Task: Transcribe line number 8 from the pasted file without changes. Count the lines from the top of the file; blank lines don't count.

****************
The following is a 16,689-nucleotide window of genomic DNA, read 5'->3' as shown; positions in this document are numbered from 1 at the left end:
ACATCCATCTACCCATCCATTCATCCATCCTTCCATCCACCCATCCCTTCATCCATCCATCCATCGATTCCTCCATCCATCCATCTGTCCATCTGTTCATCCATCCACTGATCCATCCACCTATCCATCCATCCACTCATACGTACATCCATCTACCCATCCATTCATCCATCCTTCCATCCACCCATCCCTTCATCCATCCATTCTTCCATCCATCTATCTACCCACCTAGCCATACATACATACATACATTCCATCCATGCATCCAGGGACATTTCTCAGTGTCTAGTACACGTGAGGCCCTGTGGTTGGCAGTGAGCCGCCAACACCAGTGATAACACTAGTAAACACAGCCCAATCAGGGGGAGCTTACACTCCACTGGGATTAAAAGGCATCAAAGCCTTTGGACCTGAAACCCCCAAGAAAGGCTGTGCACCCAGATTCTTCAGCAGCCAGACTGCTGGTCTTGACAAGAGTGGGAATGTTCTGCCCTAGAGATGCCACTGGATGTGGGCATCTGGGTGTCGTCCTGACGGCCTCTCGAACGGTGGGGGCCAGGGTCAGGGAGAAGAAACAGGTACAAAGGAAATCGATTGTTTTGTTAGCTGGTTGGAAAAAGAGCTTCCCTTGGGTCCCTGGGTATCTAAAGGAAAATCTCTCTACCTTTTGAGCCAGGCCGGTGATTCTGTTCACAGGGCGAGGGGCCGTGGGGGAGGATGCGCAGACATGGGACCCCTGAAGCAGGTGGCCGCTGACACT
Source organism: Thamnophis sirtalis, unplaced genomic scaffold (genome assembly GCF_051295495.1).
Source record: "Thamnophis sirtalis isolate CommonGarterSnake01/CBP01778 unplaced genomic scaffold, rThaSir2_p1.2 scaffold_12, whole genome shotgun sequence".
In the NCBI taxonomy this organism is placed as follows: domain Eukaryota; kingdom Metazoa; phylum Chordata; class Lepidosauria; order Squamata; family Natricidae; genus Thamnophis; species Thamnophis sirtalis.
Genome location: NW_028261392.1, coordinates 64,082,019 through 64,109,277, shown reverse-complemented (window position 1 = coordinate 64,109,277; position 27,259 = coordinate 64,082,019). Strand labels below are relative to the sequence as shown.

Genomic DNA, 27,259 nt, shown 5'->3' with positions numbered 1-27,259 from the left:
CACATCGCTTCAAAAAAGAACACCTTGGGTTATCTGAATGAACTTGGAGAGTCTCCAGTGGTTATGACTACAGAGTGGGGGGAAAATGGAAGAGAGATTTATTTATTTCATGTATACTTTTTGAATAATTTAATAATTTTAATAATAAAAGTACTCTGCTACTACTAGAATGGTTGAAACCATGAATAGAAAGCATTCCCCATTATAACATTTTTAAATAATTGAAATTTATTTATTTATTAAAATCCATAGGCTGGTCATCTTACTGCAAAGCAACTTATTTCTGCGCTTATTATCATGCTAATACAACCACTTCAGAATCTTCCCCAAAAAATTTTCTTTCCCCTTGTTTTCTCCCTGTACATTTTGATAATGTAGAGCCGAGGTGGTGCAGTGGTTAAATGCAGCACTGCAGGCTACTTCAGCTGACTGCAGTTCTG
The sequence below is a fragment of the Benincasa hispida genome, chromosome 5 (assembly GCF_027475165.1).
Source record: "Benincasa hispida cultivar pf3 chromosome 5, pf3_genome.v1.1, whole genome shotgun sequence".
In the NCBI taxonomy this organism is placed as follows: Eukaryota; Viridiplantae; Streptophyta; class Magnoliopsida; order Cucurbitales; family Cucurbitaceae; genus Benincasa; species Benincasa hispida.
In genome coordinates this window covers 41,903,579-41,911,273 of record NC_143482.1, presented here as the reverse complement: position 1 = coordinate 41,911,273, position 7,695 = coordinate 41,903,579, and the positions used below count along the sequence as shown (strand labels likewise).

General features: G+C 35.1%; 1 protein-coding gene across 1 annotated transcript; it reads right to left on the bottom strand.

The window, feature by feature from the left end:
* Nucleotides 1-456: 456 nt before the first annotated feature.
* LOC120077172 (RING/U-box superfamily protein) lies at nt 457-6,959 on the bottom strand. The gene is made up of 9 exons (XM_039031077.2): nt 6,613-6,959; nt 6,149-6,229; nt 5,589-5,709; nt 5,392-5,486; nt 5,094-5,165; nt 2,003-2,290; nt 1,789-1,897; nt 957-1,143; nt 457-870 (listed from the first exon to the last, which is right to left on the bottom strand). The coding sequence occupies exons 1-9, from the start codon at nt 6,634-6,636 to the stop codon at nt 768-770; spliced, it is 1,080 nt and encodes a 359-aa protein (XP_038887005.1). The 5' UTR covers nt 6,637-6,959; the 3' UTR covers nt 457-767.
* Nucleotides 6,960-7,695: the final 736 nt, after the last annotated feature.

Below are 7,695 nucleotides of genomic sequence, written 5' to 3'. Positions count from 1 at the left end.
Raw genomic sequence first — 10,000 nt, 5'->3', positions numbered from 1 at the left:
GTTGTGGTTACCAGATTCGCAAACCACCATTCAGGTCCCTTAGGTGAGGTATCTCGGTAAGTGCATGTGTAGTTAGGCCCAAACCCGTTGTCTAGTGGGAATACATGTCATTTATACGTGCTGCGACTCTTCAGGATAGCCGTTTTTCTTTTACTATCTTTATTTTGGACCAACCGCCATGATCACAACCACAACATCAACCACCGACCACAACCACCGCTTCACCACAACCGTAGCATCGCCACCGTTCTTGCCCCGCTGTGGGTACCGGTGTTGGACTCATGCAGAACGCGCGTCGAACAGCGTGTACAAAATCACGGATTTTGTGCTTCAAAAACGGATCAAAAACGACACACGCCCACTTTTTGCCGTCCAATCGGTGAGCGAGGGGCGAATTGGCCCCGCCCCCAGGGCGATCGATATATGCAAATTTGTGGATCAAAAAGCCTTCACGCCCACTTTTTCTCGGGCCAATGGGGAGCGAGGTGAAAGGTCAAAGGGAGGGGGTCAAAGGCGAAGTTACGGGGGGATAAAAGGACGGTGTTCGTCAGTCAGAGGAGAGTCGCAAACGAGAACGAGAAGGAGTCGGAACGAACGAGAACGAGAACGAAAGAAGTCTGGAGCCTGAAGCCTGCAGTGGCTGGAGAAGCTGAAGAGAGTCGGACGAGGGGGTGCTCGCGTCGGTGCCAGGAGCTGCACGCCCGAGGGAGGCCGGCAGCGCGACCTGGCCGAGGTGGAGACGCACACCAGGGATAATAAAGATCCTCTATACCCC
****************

CACATCGCTTCAAAAAAGAACACCTTGGGTTATCTGAATGAACTTGGAGAGTCTCCAGTGGTTATGACTACAGAGTGGGGGGAAAATGGAAGAGAGATTTATTTATTTCATGTATACTTTTTGAATAATTTAATAATTTTAATAATAAAAGTACTCTGCTACTACTAGAATGGTTGAAACCATGAATAGAAAGCATTCCCCATTATAACATTTTTAAATAATTGAAATTTATTTATTTATTAAAATCCATAGGCTGGTCATCTTACTGCAAAGCAACTTATTTCTGCGCTTATTATCATGCTAATACAACCACTTCAGAATCTTCCCCAAAAAATTTTCTTTCCCCTTGTTTTCTCCCTGTACATTTTGATAATGTAGAGCCGAGGTGGTGCAGTGGTTAAATGCAGCACTGCAGGCTACTTCAGCTGACTGCAGTTCTG